'Louis CK made me love stand-up again'

Kerry Godliman on her comedy favourites

The Roadrunner

I used to watch Rolf Harris’ Cartoon Tme with my dad as a kid. My dad would just crack up at the Roadrunner. When you’re little it’s wondrous to see your parents laugh.

Wile E. Coyote might be one of my favourite comedy characters. His looks to camera just as he’s about to fall or explode or hit into something are wonderful moments in underdog suffering. The lovely thing watching it now is the timing. It’s like it’s been tuned by a humour metronome.

Some Like it Hot

I know this has topped every Top 100 best film poll, but I liked it before all that. I liked it as a child, a very boring child that could quote every line. I thought Billy Wilder’s script just fizzed, you can choose any chunk at random and it’s hilarious. Few comic performances can top Jack Lemmon and Tony Curtis in this master piece.

I haven’t watched the whole film in over a decade, but still know tons of lines. I thought there was nothing more wonderful that being in a band and going on the road. The banter, the rootless morals and men dressed as women. What’s not to find funny? I even took up the tenor sax in devotion to this film.

Billy Connolly

He’s the only comic that makes stand-up look like simply chatting on stage. No ‘jokes’ or ‘routine’ in the traditional sense. A true raconteur. I saw him with my parents at Hammersmith Apollo (it was the Odeon then) when I was about 12 or 13 and I remember them and their mates just crying with laughter throughout the whole show. They were literally clutching their ribs in pain, tears streaming down their face.

Afterwards my Dad said he’d wished Connolly had put in some lulls, just to give them a break. I’ve got no idea if he writes any of his routines down but he sure makes it look like a bloke making it up as he goes along.


Actors being up them selves amuses me. This clip brilliantly sums up the self importance of actors. I do love a good row, not having one, but watching one. From mild irritation to red-mist fury, there so much to enjoy. Also it’s a film where a man is dressed as women.

Tootsie is a great film about acting, about having creative aspirations and selling out. Dustin Hoffman getting irate about how well he plays a tomato in an advert is a beautiful masterclass in comedic despair. I’ve done a few adverts and when your acting with a puppet polar bear that’s banging on about prawns, or a baby in a suit ranting about toilet paper, it’s best to keep your sense of humour close and your ego in check.

Victoria Wood As Seen On TV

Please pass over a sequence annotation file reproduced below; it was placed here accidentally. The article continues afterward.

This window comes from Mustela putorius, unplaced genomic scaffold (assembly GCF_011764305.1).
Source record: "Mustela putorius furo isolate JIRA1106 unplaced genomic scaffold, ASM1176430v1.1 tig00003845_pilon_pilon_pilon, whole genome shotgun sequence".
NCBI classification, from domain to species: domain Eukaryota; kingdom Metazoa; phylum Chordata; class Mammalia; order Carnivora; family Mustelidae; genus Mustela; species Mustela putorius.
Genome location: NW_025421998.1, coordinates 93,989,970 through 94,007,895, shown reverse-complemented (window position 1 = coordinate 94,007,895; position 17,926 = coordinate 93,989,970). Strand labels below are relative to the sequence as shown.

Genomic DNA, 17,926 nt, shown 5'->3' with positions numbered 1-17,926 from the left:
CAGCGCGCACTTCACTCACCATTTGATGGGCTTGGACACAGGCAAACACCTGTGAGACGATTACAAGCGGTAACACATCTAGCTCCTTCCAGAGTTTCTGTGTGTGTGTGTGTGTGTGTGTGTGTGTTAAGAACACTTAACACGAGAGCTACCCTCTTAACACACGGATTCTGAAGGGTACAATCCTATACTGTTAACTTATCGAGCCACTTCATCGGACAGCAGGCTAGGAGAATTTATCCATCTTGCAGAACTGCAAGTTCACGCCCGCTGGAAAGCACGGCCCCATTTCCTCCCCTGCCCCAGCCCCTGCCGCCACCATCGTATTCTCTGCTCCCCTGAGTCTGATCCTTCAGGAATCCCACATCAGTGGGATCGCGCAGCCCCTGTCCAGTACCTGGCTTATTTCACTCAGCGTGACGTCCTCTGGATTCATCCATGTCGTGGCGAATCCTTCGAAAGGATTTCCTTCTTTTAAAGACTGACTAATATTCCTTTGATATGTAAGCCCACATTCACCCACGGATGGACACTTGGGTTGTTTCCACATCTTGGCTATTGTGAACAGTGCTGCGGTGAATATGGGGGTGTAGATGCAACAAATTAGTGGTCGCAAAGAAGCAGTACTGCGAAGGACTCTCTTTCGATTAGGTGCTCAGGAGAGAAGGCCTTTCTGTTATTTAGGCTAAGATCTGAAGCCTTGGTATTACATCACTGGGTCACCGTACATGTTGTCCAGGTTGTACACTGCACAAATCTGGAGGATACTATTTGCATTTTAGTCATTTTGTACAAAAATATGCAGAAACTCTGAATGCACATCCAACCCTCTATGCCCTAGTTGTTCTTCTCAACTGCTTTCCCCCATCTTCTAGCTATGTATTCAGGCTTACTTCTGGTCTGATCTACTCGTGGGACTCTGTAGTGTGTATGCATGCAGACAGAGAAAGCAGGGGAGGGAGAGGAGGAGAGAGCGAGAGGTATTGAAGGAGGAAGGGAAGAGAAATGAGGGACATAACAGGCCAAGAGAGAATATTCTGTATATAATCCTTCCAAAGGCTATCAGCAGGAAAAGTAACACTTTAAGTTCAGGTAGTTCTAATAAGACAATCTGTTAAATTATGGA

This Victoria Wood TV show on in the mi-Eighties was watched religiously in my house. My mum, being from the north of England, had to watch by law. I think seeing someone do stand-up, character monologues, spoof documentaries, sketches, and mock adverts was inspiring.

She’s got such incredible skill with language, character observation and jokes. All done with such warmth, and a wonderful common touch. She nails the small-minded, gossipy, judgemental English with a tenderness and love of her subjects.

Woody Allen

Where do you start? How do you pick one bit? This clip, from Hannah And Her Sisters will do. It’s a good example of Woody Allen doing his existential despair shtick. Taking all the big problems of the human condition and turning them into comedy magic.

Woody Allen films always make me feel better. He legitimises romance and artistic ambition and daftness. His work ethic is a true inspiration. Never taking the shallow aspects of ‘showbusiness’ or ‘celebrity’ remotely seriously and staying true to your passion. I can be quite evangelical about Woody Allen.

Louis CK

I was moaning a while back to fellow comic Zoe Lyons about my set getting full of material about my kids and being a parent. I thought I was getting too domestic. I’d wanted to be an edgy, subversive beat comic but feared I’d become like a twee audio version of Mumsnet. Zoe said “go on YouTube and watch Louis CK”.

He has that great American straight talking way, where something maybe an ugly truth but he’ll say it. He’ll say all the nasty little realities of being a parent and there’s nothing twee about it. He has no vanity, he takes risks and he’s relaxed.

Louis CK made me love stand-up again. He seems to be fearless and can talk about so many subjects with such a bold world view. He rocks.

The League Of Gentlemen

I saw them in Edinburgh in 1997 when they won the Perrier. I’d never seen sketch comedy live before and the brilliant chaotic energy was thrilling to watch. It felt wild and even though it was scripted ,it seemed it could anywhere. We Are Klang had it at their Edinburgh shows too. Like a comedy happening.

When the League of Gentlemen went on to get a radio show, I remember listening to a tape of the whole series on car journey across Wales with a mate. It was so atmospheric and dark. Doing a sketch/character show and setting in the same village with cross-references, and catchphrases and more men dressed as women.

I love the bullying it. I can’t think of any other comedy bullying as dark as the Gents.

  • Kerry Godliman stars alongside Ricky Gervais in Derek, which starts its first full series on Channel 4 later this month.

Published: 15 Jan 2013

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